The Challenges and Opportunities of Electricity Access in Nepal
Deep in the heart of Asia, the tiny country of Nepal is a poster child for the challenges and opportunities of electricity access. The 44% of Nepalese with access to electricity have such access for less than 8 hours a day. Seventeen million others have no access at all, which has prompted the World Bank to declare that the country is “experiencing an energy crisis of unprecedented severity, caused by years of underinvestment and sharp growth in electricity demand.”
With the support of the United Nations Development Program, the government of Nepal launched its Rural and Renewable Energy Program in 2012, with the goal of increasing electricity access from renewable resources to 30% in the next 20 years. The climb will be steep – two years ago Nepal obtained just 1% of its total energy from renewables. Yet the opportunities are boundless – in 2009, Nepal’s total installed renewable energy capacity of 710 megawatts was less than 2% of its total potential renewable energy capacity of 45,000 megawatts.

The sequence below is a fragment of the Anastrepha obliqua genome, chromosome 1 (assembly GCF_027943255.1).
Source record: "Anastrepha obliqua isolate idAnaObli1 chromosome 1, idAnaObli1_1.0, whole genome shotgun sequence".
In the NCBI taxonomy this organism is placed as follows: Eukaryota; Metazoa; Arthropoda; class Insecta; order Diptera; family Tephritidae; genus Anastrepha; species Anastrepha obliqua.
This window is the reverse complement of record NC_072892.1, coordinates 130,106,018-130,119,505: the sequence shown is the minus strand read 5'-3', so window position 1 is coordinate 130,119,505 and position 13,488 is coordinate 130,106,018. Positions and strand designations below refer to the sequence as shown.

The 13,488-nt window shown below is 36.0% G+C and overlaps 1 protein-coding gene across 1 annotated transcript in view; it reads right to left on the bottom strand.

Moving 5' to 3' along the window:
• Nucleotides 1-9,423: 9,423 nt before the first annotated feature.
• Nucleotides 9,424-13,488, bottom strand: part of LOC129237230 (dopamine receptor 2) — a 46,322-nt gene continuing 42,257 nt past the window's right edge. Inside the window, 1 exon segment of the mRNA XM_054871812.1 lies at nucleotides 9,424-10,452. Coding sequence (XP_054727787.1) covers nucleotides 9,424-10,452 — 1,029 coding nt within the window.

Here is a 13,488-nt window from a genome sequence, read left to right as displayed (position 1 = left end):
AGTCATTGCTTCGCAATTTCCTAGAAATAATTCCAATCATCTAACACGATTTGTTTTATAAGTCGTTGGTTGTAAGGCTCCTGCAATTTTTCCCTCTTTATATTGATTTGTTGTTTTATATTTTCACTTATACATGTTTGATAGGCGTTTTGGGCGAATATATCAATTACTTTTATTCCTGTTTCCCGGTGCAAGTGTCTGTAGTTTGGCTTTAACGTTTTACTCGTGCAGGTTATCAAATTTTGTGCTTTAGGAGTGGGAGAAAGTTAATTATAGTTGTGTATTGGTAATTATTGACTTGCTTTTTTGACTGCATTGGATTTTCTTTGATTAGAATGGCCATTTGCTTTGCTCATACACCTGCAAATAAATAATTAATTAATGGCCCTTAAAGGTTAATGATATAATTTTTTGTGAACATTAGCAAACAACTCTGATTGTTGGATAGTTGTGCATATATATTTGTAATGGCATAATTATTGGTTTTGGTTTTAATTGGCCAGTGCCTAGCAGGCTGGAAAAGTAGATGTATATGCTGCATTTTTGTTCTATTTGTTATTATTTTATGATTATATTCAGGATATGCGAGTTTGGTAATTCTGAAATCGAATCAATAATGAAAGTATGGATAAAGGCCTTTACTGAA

One of the three major components of the Renewable Energy Program is the development of off-grid solar photovoltaic energy sources. On-site, off-grid solar energy production is a logical choice in the country’s mountainous terrain, which has challenged the installation of traditional networks of grid-based power lines.
The educational and healthcare benefits of bringing power to local communities across Nepal are manifold. Access to electricity is proven to improve school attendance, enhance study habits, and augment literacy rates. Medical clinics will be able to provide x-rays and other basic healthcare services locally, so villagers will no longer have to trek long distances for them.
Sunfarmer wants to advance education and healthcare in Nepal by developing reliable sources of solar energy throughout the country.
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